It was by ‘pure chance’ that an engineer working for the transport department of Quebec examined the plans of private contractor SM Construction Inc. relating to the Monette Viaduct project on Autoroute 15, according to Michel Gagnon the president of an engineering association representing government engineers in the Canadian province.
That the chance examination took place was a good thing, Gagnon says, as the engineer found that the plans did not meet seismic norms and were subject to collapse in the event of an earthquake, leading to the department ordering a halt to work on the project.
That episode, Gagnon says, illustrates the extent to which the provincial government of Quebec, specifically the transport department, has lost control over government construction projects.
He adds that another, more drastic illustration of the point came in the form of the July, 2011 collapse of a 25-tonne concrete beam in a sunken portion of the Ville-Marie Autoroute.
Commenting on statements made by former Police Chief Jacques Duchesneau during a testimony into corruption and collusion to fix prices in Quebec’s construction industry, in which Duchesneau lamented a loss of expertise in Quebec’s transport department, Gagnon is quoted in The Montreal Gazette as saying it is only ever by chance that a transport department engineer ever looks at a contract.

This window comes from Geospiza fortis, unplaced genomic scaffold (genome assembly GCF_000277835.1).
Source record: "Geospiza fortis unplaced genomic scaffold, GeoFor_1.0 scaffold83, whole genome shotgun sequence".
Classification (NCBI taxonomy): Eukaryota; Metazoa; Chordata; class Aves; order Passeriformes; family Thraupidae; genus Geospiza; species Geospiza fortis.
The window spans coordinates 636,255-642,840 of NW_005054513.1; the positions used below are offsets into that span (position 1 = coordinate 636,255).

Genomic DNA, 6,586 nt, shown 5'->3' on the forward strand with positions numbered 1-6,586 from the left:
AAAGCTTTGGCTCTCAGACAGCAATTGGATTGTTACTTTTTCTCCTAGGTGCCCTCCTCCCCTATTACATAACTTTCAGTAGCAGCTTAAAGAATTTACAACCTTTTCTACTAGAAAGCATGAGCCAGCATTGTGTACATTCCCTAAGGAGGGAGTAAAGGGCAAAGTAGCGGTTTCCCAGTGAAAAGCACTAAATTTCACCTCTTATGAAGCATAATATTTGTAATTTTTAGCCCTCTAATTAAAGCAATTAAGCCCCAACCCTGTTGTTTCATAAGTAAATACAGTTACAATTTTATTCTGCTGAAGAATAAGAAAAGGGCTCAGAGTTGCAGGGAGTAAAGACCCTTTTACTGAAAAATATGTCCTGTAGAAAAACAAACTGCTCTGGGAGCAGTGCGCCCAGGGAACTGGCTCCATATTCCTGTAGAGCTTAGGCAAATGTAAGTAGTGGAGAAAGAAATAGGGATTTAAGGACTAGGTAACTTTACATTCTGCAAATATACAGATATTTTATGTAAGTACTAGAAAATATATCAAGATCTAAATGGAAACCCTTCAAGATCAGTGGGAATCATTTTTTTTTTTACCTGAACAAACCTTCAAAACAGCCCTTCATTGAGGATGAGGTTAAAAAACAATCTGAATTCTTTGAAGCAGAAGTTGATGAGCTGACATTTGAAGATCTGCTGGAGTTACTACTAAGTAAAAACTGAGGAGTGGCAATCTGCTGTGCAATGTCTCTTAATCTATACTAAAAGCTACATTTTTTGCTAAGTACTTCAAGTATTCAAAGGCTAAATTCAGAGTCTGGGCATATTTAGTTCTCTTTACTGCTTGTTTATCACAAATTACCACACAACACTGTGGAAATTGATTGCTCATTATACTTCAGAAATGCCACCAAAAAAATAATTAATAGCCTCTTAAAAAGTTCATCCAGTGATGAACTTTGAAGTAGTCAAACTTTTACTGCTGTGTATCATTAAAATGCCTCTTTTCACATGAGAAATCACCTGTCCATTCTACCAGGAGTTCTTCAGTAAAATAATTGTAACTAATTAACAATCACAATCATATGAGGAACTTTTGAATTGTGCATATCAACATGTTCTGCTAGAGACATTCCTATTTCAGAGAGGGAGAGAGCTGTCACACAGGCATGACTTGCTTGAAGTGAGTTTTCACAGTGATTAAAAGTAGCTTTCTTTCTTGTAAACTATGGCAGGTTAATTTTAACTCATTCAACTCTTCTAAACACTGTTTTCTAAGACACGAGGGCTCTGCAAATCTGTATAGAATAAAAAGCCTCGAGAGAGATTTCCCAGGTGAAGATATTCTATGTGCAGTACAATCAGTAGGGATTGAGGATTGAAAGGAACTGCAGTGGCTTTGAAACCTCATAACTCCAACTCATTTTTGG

“The government has no control of its construction sites,” he says.
For many years, Gagnon says, the department’s engineers have been lured away by higher salaries in the private sector – a situation that was exacerbated by the raising of fee schedules for external engineers by 20 per cent in October, 2003.
At the same time, the Montreal Gazette report says, the department has gone from managing $CAD930 million ($A898 million) in contracts per year to managing over $4 billion in contracts now, meaning that fewer engineers now have to handle a much larger volume of work.
As a result, the department has had to rely on external engineers for advice, on some occasions having to hire its own former engineers for projects at private sector rates.
Along with an inability to oversee projects, this has led to other problems. Due to a lack of internal cost estimates for projects – caused by insufficient numbers of qualified engineers on staff – Quebec’s auditor general noted that it was difficult to evaluate whether fees paid to engineering firms were realistic in relation to services provided, making accountability on public projects difficult to enforce.
Not surprisingly, many believe the solution lies in the department beefing up its own engineering capacity. Toward this end, the province’s Transport Minister Pierre Moreau and Treasury Board President Michelle Courchesne say the department intends to hire an additional 970 engineers over the next five years.
Duchesneau testified before the Charbonneau Commission, which is investigating collusion and corruption in the industry, on Monday, stating that the department’s engineers have a lot on their shoulders, and that even hiring 1,000 new engineers tomorrow would not solve the problems in the short term because of the time required to develop expertise.